More evidence of resistance to slavery can be found in the various petitions by slaves to state legislatures, seeking release from their bondage. Here are four of them, in part deferential but also impassioned and defiant.From Voices of A People's History, edited by Zinn and Arnove
"FELIX" (UNKNOWN) SLAVE PETITION FOR FREEDOM (JANUARY 6, 1773)1
Province of the Massachusetts Bay To His Excellency Thomas Hutchinson, Esq; Governor; To The Honorable His Majesty s Council, and To the Honorable House of Representatives in General Court assembled at Boston, the 6th Day of January, 1773.
The humble PETITION of many Slaves, living in the Town of Boston, and other Towns in the Province is this, namely That your Excellency and Honors, and the Honorable the Representatives would be pleased to take their unhappy State and Condition under your wise and just Consideration.
We desire to bless God, who loves Mankind, who sent his Son to die for their Salvation, and who is no respecter of Persons; that he hath lately put it into the Hearts of Multitudes on both Sides of the Water, to bear our Burthens, some of whom are Men of great Note and Influence; who have pleaded our Cause with Arguments which we hope will have their weight with this Honorable Court.
We presume not to dictate to your Excellency and Honors, being willing to rest our Cause on your Humanity and justice; yet would beg Leave to say a Word or two on the Subject. Although some of the Negroes are vicious, (who doubtless may be punished and restrained by the same Laws which are in Force against other of the Kings Subjects) there are many others of a quite different Character, and who, if made free, would soon be able as well as willing to bear a Part in the Public Charges; many of them of good natural Parts, are discreet, sober, honest, and industrious; and may it not be said of many, that they are virtuous and religious, although their Condition is in itself so unfriendly to Religion, and every moral Virtue except Patience. How many of that Number have there been, and now are in this Province, who have had every Day of their Lives embittered with this most intolerable Reflection, That, let their Behaviour be what it will, neither they, nor their Children to all Generations, shall ever be able to do, or to possess and enjoy any Thing, no, not even Life itself, but in a Manner as the Beasts that perish.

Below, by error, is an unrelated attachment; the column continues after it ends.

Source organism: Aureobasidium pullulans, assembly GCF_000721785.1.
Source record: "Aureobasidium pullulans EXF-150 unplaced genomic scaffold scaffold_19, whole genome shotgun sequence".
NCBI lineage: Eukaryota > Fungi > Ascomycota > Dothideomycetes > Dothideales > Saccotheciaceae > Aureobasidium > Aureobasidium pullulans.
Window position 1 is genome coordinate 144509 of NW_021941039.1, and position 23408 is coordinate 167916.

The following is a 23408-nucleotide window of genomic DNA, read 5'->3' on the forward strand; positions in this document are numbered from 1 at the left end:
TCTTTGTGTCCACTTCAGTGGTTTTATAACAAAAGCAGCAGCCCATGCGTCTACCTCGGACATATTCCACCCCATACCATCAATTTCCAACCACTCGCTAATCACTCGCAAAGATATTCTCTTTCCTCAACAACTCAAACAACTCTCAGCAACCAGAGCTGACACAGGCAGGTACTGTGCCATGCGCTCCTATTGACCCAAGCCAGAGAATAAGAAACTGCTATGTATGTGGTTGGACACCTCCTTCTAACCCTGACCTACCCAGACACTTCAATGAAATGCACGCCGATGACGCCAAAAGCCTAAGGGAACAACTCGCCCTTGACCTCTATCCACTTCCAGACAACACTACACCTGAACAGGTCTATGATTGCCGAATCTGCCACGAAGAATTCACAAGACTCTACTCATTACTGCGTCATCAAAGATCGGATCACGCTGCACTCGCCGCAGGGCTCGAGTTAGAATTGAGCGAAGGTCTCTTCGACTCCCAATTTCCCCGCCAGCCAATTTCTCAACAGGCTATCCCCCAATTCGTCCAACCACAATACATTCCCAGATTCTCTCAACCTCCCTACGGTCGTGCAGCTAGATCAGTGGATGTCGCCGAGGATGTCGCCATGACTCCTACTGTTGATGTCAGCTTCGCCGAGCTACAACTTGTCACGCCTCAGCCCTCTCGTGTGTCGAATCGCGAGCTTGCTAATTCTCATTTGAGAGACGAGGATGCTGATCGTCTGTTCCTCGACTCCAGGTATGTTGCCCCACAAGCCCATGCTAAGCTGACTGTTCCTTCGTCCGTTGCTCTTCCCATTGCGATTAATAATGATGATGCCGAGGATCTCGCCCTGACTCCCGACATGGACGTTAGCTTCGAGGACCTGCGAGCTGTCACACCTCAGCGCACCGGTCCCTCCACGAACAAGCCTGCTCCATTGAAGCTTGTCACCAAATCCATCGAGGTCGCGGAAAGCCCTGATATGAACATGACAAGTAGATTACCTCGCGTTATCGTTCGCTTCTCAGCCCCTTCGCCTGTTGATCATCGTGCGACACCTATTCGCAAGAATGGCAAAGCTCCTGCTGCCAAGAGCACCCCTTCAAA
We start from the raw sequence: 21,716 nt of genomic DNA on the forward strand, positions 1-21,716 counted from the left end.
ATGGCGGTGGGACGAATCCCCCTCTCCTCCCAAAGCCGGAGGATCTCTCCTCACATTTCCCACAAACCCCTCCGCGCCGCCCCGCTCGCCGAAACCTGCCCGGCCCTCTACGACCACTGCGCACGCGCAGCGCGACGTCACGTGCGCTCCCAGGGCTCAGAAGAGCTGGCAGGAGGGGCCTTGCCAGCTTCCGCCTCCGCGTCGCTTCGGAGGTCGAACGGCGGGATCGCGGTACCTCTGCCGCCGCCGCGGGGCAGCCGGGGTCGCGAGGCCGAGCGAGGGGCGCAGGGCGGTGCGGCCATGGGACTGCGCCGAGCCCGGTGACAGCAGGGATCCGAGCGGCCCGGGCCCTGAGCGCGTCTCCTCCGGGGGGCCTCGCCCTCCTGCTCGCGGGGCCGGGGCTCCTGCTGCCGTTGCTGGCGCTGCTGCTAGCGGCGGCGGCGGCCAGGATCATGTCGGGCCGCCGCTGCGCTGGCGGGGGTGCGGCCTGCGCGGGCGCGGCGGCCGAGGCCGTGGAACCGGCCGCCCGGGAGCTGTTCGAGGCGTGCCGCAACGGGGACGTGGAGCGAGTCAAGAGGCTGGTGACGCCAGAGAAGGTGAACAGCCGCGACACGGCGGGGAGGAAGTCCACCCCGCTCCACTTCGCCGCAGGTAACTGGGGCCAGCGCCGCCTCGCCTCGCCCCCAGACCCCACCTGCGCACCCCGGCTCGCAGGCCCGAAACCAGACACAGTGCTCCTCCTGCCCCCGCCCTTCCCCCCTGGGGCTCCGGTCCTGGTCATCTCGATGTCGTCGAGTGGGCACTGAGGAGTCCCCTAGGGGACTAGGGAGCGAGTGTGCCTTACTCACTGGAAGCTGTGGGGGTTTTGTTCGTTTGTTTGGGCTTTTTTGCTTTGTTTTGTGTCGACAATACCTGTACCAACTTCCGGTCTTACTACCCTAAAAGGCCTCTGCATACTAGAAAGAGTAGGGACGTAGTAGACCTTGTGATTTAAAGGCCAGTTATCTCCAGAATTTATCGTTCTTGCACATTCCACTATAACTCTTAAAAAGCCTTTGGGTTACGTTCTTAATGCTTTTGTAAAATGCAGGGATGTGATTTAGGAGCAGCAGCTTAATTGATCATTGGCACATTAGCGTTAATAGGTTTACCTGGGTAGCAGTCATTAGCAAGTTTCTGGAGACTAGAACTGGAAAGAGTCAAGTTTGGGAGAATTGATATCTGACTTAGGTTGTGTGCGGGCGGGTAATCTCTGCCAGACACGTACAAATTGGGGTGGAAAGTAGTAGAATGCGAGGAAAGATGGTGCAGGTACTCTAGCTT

We have no Property. We have no Wives. No Children. We have no City. No Country. But we have a Father in Heaven, and we are determined, as far as his Grace shall enable us, and as far as our degraded contemptuous Life will admit, to keep all his Commandments: Especially will we be obedient to our Masters, so long as God in his sovereign Providence shall suffer us to be holden in Bondage.
It would be impudent, if not presumptuous in us, to suggest to your Excellency and Honors any Law or Laws proper to be made, in relation to our unhappy State, which, although our greatest Unhappiness, is not our Fault; and this gives us great Encouragement to pray and hope for such Relief as is consistent with your Wisdom, justice, and Goodness.